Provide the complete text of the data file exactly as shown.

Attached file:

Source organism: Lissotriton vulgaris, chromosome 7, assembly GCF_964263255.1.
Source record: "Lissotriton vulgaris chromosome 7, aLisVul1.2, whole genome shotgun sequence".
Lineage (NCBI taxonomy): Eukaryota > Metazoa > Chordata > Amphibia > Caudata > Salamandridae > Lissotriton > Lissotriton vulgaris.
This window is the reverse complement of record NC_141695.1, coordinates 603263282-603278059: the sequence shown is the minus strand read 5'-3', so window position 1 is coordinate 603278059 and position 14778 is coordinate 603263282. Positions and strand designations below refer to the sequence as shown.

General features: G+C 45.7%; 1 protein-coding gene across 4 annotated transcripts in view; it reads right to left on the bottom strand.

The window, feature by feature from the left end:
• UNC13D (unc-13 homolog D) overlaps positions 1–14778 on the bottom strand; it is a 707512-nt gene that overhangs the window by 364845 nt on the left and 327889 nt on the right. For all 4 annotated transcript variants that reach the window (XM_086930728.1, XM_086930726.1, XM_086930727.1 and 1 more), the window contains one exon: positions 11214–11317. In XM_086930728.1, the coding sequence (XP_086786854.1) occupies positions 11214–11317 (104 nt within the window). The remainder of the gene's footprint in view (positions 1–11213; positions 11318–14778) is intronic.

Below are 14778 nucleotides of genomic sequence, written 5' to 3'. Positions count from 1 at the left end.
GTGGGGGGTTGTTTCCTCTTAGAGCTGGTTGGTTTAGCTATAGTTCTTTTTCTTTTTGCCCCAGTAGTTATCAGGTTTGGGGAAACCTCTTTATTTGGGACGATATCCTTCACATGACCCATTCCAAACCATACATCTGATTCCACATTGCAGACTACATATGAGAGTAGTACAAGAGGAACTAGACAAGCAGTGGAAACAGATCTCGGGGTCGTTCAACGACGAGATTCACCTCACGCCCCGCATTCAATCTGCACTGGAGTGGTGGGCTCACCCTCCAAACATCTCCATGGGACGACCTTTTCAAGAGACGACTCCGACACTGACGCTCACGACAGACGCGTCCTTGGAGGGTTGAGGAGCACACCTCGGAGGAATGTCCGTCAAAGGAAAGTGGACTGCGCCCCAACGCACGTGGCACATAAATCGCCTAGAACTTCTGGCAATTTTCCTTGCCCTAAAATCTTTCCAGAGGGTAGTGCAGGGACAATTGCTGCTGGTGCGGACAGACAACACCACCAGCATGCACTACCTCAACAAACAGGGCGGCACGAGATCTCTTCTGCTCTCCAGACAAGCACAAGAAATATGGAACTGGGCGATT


Source organism: Lissotriton vulgaris, chromosome 7, assembly GCF_964263255.1.
Source record: "Lissotriton vulgaris chromosome 7, aLisVul1.2, whole genome shotgun sequence".
Lineage (NCBI taxonomy): Eukaryota > Metazoa > Chordata > Amphibia > Caudata > Salamandridae > Lissotriton > Lissotriton vulgaris.
This window is the reverse complement of record NC_141695.1, coordinates 603263282-603278059: the sequence shown is the minus strand read 5'-3', so window position 1 is coordinate 603278059 and position 14778 is coordinate 603263282. Positions and strand designations below refer to the sequence as shown.

General features: G+C 45.7%; 1 protein-coding gene across 4 annotated transcripts in view; it reads right to left on the bottom strand.

The window, feature by feature from the left end:
• UNC13D (unc-13 homolog D) overlaps positions 1–14778 on the bottom strand; it is a 707512-nt gene that overhangs the window by 364845 nt on the left and 327889 nt on the right. For all 4 annotated transcript variants that reach the window (XM_086930728.1, XM_086930726.1, XM_086930727.1 and 1 more), the window contains one exon: positions 11214–11317. In XM_086930728.1, the coding sequence (XP_086786854.1) occupies positions 11214–11317 (104 nt within the window). The remainder of the gene's footprint in view (positions 1–11213; positions 11318–14778) is intronic.

Below are 14778 nucleotides of genomic sequence, written 5' to 3'. Positions count from 1 at the left end.
GTGGGGGGTTGTTTCCTCTTAGAGCTGGTTGGTTTAGCTATAGTTCTTTTTCTTTTTGCCCCAGTAGTTATCAGGTTTGGGGAAACCTCTTTATTTGGGACGATATCCTTCACATGACCCATTCCAAACCATACATCTGATTCCACATTGCAGACTACATATGAGAGTAGTACAAGAGGAACTAGACAAGCAGTGGAAACAGATCTCGGGGTCGTTCAACGACGAGATTCACCTCACGCCCCGCATTCAATCTGCACTGGAGTGGTGGGCTCACCCTCCAAACATCTCCATGGGACGACCTTTTCAAGAGACGACTCCGACACTGACGCTCACGACAGACGCGTCCTTGGAGGGTTGAGGAGCACACCTCGGAGGAATGTCCGTCAAAGGAAAGTGGACTGCGCCCCAACGCACGTGGCACATAAATCGCCTAGAACTTCTGGCAATTTTCCTTGCCCTAAAATCTTTCCAGAGGGTAGTGCAGGGACAATTGCTGCTGGTGCGGACAGACAACACCACCAGCATGCACTACCTCAACAAACAGGGCGGCACGAGATCTCTTCTGCTCTCCAGACAAGCACAAGAAATATGGAACTGGGCGATT